All real systems run continuously, and it is not enough to agree on a specific value. A real system usually converts the operation to a write-ahead-log (WAL) to ensure the consistency of all replicas. Then, all replicas in the system are kept consistent with the WAL, so each replica performs operations in the WAL in sequence. This ensures that the final status is consistent.

• The client sends a write request to the leader.
• The leader converts the "operation" into a WAL, writes the local log to the local log, and copies the log to all followers.
• After receiving the responses from the majority of followers, the leader applies the "operation" corresponding to the log to the state machine.
• The leader returns the processing result to the client.

### 2.3 Basic Concepts in Raft

#### Three Roles or States of Raft-Node

• Follower: It is completely passive and cannot send any requests. It only receives and responds to messages from the leader and the candidate. The initial state of a node after it is started must be follower.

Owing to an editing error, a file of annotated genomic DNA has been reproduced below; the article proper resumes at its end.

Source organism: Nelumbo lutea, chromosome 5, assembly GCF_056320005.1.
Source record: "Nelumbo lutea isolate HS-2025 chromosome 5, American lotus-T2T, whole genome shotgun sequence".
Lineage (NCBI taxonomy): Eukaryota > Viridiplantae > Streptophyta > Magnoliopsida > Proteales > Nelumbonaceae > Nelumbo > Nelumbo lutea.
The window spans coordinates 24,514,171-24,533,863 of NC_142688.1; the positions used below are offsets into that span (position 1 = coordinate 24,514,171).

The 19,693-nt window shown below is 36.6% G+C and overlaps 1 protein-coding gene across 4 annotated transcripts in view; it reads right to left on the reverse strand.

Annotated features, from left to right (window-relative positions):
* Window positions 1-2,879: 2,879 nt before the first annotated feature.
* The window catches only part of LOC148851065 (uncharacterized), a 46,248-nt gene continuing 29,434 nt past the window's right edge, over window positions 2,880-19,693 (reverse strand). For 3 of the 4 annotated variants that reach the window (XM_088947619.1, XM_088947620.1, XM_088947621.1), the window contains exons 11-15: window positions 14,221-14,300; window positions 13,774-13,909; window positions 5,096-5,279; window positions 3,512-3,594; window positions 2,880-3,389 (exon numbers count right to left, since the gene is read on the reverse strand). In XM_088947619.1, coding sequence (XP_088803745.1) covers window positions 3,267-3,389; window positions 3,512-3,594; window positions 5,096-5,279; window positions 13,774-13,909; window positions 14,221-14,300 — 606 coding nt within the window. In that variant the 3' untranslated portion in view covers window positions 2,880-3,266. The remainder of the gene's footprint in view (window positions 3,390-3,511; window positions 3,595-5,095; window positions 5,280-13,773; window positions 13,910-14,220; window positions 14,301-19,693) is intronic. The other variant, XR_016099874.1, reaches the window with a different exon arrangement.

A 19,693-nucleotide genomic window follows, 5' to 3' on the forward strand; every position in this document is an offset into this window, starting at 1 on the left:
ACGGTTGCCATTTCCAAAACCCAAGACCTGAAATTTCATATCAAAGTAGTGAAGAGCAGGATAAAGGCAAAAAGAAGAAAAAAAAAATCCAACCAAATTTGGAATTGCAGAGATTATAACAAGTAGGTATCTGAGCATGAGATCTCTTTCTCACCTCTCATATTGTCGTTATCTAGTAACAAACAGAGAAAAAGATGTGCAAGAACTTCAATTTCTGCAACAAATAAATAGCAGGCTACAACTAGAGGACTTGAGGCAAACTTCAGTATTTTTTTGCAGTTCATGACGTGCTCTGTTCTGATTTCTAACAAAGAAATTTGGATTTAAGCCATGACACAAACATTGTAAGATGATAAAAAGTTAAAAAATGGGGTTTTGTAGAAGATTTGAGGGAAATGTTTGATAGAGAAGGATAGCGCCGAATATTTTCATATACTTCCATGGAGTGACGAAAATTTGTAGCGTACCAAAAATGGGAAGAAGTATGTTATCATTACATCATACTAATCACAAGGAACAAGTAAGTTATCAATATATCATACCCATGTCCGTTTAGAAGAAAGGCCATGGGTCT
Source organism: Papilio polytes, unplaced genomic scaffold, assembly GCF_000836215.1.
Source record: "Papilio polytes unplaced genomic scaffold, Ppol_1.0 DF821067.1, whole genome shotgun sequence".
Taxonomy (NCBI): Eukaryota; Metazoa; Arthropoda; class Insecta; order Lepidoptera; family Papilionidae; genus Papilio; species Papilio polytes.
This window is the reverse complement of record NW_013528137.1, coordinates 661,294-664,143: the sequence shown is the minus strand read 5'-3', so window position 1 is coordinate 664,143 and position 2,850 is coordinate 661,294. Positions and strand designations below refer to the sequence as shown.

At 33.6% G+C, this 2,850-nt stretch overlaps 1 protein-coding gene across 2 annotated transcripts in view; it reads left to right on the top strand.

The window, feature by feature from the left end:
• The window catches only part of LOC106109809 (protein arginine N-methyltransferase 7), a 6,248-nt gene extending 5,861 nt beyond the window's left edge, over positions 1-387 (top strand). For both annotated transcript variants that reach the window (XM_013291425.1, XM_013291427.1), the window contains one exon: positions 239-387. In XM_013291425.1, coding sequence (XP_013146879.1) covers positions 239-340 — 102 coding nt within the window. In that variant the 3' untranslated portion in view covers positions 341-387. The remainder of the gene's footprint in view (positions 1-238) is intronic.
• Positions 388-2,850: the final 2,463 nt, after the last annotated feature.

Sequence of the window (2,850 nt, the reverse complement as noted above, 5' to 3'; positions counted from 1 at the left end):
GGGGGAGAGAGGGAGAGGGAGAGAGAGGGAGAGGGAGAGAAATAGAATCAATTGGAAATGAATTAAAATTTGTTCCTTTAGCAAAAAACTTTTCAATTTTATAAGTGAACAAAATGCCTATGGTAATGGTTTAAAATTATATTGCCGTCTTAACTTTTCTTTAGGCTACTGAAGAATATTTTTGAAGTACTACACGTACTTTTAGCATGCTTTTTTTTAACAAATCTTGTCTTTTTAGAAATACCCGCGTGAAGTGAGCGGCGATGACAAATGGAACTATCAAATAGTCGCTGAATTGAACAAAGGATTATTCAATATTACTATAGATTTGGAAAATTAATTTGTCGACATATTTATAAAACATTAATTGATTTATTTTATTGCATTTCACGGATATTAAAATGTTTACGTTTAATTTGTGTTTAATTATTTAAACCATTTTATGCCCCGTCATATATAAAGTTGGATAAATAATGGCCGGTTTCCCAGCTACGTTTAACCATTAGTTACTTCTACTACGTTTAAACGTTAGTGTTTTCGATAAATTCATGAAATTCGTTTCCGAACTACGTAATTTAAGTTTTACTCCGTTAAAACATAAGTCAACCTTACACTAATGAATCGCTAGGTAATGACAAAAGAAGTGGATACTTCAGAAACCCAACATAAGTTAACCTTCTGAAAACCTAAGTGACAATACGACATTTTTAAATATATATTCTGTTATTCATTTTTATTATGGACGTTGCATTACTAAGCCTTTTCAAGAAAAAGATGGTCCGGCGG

• Leader: It processes all requests from the client and copies the log to all followers.
• Candidate: It is used to select a new leader. If a follower times out, it becomes a candidate.

#### Three Types of Messages

• RequestVote RPC: Sent by the candidate
• AppendEntries (heartbeat) RPC: Sent by the leader
• InstallSnapshot RPC: Sent by the leader

#### Term Logical Clock

• Time is divided into terms, and term IDs increase monotonically on a timeline.
• The leader is elected at the beginning of each term. After the election, the leader manages the entire cluster during the term, which is "election + routine operations."
• A maximum of one leader can be specified in each term. The absence of the leader (caused by split-vote) is allowed.

### 2.4 Raft Function Description

Timeout Driver: Heartbeat / Election Timeout

Random Timeout Value: Reduces the probability that votes are divided due to election conflict

Election Process: Follower :arrow_right: Candidate (triggered by election timeout)